However, though I doubt that any of us is likely to take up the project, surely the question isn’t merely subjective. Couldn’t we do a double-blind, blind-folded (would that make it triple-blind?) taste test of various tomatoes and discover, objectively, whether there are preferences for various types of tomatoes grown in various conditions? Taste is incredibly complicated, tying together history, culture, personal and family experience, as well as physiology, but the subjective element appears to be, in most cases, relatively small.
My wife dearly loves the end of tomato frosts because she knows that they mean a long streak of fried green tomatoes at breakfast. (Not that she doesn’t enjoy the garden fresh tomatoes when fully ripe as well …)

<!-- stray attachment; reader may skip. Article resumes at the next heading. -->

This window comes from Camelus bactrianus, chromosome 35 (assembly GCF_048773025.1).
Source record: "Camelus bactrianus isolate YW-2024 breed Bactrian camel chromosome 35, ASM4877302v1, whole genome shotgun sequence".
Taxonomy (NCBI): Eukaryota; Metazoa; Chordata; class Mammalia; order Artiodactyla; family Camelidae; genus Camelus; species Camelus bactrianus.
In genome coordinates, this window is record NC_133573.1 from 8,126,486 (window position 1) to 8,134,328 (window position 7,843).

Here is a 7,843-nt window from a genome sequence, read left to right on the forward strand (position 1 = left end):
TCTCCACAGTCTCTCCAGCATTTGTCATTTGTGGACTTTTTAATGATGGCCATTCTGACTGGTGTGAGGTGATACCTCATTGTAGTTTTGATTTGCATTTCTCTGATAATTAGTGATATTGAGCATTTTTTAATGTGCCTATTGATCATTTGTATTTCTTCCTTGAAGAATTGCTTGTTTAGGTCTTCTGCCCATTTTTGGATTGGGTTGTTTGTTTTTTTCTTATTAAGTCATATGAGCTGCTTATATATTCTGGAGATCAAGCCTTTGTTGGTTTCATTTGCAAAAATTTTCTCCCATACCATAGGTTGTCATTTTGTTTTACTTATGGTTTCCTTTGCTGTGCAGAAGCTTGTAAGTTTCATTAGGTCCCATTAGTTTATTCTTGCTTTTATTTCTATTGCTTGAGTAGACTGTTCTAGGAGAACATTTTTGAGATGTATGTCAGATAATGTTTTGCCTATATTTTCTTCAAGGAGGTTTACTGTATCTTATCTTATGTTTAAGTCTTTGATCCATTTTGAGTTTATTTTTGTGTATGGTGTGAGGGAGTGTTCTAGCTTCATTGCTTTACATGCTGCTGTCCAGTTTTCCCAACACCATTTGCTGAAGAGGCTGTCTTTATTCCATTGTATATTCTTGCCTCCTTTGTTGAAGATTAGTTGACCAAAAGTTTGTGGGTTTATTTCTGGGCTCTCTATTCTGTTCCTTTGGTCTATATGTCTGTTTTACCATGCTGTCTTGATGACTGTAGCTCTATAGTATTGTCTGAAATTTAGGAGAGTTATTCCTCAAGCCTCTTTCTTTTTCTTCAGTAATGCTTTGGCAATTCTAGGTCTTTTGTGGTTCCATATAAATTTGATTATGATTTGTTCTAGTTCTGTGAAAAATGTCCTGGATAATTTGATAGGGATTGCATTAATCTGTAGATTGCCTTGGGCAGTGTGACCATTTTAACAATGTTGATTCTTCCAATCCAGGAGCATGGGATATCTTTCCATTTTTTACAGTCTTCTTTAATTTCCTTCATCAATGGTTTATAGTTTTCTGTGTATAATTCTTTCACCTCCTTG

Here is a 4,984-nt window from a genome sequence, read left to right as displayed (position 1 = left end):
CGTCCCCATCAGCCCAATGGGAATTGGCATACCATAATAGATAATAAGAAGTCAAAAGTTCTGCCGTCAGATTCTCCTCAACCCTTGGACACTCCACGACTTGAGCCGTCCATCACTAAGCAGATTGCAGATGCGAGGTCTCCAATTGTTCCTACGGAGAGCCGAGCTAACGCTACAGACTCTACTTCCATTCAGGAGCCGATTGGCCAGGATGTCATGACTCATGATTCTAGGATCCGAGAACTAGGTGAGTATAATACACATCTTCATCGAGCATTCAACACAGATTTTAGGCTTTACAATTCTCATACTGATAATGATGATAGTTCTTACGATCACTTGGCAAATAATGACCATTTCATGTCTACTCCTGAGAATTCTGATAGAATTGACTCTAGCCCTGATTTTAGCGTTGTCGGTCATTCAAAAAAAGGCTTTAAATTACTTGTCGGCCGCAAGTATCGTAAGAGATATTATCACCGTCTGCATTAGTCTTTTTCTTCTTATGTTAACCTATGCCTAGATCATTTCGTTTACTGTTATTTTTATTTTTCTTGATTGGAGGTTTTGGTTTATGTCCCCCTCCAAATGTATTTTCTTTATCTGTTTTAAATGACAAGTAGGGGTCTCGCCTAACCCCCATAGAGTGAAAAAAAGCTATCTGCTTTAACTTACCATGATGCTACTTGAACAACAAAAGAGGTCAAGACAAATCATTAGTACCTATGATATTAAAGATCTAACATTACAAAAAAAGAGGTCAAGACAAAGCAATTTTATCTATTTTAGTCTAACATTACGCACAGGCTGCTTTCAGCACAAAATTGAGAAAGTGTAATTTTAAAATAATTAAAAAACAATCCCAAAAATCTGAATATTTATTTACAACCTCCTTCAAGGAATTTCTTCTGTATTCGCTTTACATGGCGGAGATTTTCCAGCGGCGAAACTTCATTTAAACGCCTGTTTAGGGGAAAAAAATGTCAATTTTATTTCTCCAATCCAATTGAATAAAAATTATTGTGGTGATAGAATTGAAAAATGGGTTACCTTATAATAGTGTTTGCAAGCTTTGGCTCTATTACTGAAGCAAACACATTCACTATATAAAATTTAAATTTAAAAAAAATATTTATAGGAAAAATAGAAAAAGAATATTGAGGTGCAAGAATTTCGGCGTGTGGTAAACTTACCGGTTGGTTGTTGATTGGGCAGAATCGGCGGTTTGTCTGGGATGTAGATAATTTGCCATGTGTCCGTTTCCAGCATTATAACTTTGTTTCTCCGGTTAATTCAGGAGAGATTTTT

Post-harvest fruit physiology…
Most tomatoes sold in retail stores have been harvested before prime, held in controlled atmosphere and subjected to ethylene gas treatment when the store is ready for them to be “ripe”.
Lacking the vine-ripened levels of acid and soluble sugars, the artificially manipulated fruits tend to taste rather bland by comparison. But they look just beautiful, so people keep buying them anyway.
If you’re willing to gamble on (yet) another peach, Instead of Elberts, try Reliance. They do remarkably well here in Denver. I got a half-bushel crop off a three year old tree this summer, following a winter that ran to -20, together with a hard frost as late as mid-April.
Tomatoes? Brandywines taste the best, but around here, even with home-grown seedlings, it’s nearly impossible to get a ripe tomato off a vine before September. That’s about six weeks’ less bearing time than other varieties.
Knowing? I’m not wildly impressed with the state of knowledge I have. I am, however, quite happy looking.